But it’s kind of a marriage-like question. But I don’t know if I can now. I’m getting cold feet. She laughed a little. That’s sort of like marriage, isn’t it.
What is?
Cold feet.
It can be.
Yes. Well, I’m just going to say it.
I’m listening, Louis said.
I wonder if you would consider coming to my house sometimes to sleep with me.
What? How do you mean?
I mean we’re both alone. We’ve been by ourselves for too long. For years. I’m lonely. I think you might be too. I wonder if you would come and sleep in the night with me. And talk.

Wow! Addie has guts. An abundance of it. Don’t know how many folks in her age bracket would do what she does. Couldn’t be a lot. In any event, Louis accepts Addie’s offer. They begin their affair — a platonic one at the start — cautiously. And, finding that they are getting along just fine, take it to higher levels. They become a strong and true couple, telling each other their life stories, opening up more than they did to their deceased spouses.

Addie and Louis do not go unnoticed in Holt. Snide and angry comments and actions come their way from the small-minded, which includes Addie’s adult son Gene. How do Addie and Louis end up? Hey, unlike with Free Solo, I’m not revealing the conclusion, a conclusion that I found to be wanting in relation to what had preceeded it. Still, I give Our Souls At Night a thumbs-up. Haruf, as is clear from his words above, writes beautifully. His style is direct and unflowery, and the book’s characters feel real.

Alex Honnold doesn’t boast about courage in Free Solo. Neither do Addie Moore or Louis Waters in Our Souls At Night. In fact, the three barely talk about it. But they each own courage and use it for their personal betterment, and in manners that bring no harm to others or to the natural world.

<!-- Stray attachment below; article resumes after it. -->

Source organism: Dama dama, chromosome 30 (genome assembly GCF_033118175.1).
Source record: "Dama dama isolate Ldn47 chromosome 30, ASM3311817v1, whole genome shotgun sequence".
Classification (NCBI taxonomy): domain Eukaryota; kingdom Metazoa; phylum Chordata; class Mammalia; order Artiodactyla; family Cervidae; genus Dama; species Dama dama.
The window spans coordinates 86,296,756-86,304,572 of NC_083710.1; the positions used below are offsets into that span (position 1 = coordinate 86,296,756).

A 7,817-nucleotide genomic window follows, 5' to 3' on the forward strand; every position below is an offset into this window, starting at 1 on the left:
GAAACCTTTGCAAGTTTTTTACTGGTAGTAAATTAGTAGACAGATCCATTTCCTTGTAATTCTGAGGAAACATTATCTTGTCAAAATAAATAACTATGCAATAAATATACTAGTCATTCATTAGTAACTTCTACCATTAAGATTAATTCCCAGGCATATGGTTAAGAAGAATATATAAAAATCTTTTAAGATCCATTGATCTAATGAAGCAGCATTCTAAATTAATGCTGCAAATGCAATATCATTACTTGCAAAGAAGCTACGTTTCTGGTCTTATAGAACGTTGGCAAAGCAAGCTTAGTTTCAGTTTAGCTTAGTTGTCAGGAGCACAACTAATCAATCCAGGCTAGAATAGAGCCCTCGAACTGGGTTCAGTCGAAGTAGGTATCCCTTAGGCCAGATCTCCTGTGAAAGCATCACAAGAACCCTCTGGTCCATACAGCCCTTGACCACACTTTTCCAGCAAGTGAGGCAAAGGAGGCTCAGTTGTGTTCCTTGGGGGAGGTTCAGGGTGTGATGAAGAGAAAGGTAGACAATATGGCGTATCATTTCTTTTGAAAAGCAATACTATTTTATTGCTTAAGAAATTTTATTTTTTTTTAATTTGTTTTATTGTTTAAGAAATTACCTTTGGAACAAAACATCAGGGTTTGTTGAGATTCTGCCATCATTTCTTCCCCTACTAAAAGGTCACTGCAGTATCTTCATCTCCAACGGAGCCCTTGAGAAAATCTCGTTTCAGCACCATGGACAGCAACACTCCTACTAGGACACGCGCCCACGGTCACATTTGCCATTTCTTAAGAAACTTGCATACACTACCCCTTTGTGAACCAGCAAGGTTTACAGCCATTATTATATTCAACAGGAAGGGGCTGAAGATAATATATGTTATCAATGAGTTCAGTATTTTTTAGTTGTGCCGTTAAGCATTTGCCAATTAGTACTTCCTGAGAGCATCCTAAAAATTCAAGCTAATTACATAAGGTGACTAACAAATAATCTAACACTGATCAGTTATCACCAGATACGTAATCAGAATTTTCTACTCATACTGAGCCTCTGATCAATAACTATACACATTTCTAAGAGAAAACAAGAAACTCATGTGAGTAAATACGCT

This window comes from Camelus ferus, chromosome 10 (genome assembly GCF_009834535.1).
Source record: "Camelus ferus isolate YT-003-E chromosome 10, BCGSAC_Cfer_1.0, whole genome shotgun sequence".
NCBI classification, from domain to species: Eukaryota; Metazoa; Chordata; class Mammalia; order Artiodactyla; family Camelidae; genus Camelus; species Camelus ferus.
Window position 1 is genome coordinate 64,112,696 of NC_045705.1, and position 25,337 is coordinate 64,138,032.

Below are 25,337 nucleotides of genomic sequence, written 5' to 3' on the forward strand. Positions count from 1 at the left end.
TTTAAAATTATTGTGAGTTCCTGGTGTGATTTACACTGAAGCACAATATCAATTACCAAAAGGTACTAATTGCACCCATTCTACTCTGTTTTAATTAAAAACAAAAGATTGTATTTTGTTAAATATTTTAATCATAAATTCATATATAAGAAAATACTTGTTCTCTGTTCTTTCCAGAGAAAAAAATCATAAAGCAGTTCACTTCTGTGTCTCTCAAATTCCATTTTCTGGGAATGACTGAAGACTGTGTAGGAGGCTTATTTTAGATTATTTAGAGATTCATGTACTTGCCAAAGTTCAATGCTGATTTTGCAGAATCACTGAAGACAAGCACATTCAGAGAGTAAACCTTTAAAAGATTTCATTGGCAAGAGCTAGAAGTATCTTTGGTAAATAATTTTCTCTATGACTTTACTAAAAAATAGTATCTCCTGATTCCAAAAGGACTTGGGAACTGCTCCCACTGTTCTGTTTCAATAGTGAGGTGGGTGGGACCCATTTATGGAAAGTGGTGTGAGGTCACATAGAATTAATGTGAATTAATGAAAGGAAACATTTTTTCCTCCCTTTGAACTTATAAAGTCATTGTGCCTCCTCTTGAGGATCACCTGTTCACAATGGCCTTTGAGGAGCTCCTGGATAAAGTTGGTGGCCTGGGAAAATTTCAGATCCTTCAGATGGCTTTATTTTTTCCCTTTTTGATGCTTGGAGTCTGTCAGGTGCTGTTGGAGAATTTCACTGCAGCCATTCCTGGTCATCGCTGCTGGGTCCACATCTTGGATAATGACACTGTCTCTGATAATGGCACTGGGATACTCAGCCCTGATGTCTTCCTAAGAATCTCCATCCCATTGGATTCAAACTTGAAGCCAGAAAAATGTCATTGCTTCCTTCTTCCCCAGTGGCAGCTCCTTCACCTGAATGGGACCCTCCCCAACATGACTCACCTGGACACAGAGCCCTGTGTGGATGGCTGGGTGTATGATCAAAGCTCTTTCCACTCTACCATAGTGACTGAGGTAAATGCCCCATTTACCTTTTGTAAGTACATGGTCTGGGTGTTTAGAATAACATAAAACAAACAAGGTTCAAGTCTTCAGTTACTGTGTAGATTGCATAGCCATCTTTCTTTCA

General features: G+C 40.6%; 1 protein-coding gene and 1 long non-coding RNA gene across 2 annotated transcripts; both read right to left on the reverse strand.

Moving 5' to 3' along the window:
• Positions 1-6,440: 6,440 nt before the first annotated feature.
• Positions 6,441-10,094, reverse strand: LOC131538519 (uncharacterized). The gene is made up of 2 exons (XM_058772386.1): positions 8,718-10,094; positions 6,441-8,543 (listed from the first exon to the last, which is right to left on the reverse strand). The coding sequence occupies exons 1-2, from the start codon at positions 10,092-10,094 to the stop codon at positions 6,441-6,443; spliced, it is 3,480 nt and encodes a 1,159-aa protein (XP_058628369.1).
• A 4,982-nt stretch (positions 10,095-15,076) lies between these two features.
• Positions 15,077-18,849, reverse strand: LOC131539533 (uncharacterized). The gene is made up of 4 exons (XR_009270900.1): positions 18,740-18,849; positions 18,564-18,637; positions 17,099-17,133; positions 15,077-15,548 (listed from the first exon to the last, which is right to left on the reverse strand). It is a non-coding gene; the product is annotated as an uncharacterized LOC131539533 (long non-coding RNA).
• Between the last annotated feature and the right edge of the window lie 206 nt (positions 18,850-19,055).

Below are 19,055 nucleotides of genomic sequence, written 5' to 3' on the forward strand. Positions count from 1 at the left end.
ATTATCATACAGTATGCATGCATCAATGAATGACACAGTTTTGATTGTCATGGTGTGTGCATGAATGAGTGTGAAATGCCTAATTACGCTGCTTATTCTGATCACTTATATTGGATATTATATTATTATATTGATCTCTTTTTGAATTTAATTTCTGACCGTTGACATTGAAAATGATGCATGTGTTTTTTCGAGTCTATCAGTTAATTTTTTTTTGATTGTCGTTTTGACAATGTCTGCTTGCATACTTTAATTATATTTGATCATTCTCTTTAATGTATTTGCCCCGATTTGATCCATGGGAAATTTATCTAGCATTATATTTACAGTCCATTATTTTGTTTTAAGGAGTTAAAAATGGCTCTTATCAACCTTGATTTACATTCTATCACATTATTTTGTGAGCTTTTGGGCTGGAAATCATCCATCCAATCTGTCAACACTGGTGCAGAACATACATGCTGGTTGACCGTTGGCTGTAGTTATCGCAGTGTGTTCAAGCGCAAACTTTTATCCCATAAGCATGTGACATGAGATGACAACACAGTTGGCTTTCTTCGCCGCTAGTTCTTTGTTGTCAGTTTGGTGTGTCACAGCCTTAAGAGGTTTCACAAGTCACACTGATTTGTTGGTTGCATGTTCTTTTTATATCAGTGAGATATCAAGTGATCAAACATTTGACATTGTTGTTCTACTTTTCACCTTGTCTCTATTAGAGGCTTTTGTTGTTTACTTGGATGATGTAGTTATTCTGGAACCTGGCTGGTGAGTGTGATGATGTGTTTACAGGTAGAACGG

(As always, comments are welcomed. Thanks.)

Two New Movies That I Liked A Lot: “American Animals” And “RBG”

As I’ve mentioned a few times before on this publication’s pages, I go out pretty often to the movies. So far this year I’ve caught 20 of ’em. Maybe early in 2019 I’ll do a nice, big writeup on the flicks that passed before my eyes and ears during this, our current year. But for now I’m going to limit my focus and write briefly about only two. I saw both very recently and they agreed deliciously with my delicate system. Okay, away we go.

By the time you read this essay, American Animals may be gone from the theaters. If it remains in one near you, however, I urge you to drop whatever you’re doing and go to see it. Or do likewise in the comfort of your home whenever it materializes on Netflix or HBO or whatever. (But note the caveat several paragraphs below).

What we have here is an indie effort that struck me as near-perfect filmmaking. The movie is entertaining as hell. Its plot unravels tantalizingly. Its screenplay nails the way that people talk. The acting is excellent. And you’ll be sweating bullets when the going gets rough. Hey, you get the idea. I’m an American Animals fan!

American Animals tells the story of four college-age guys who, in 2004, attempted to steal rare and valuable books (including an early edition of John James Audubon’s The Birds Of America) from the special collections department of Transylvania University’s library. Believe it or not, there really is a Transylvania University. That institution is located in Lexington, Kentucky. And believe it or not once again, the story that plays out in American Animals really did happen. Writer and director Bart Layton constructed the movie by cutting between reenactments of the crazy story lines, using professional actors, and interviews with the real-life perpetrators. The latter offer fascinating commentaries on what was going through their minds at various points in the heist’s planning and execution.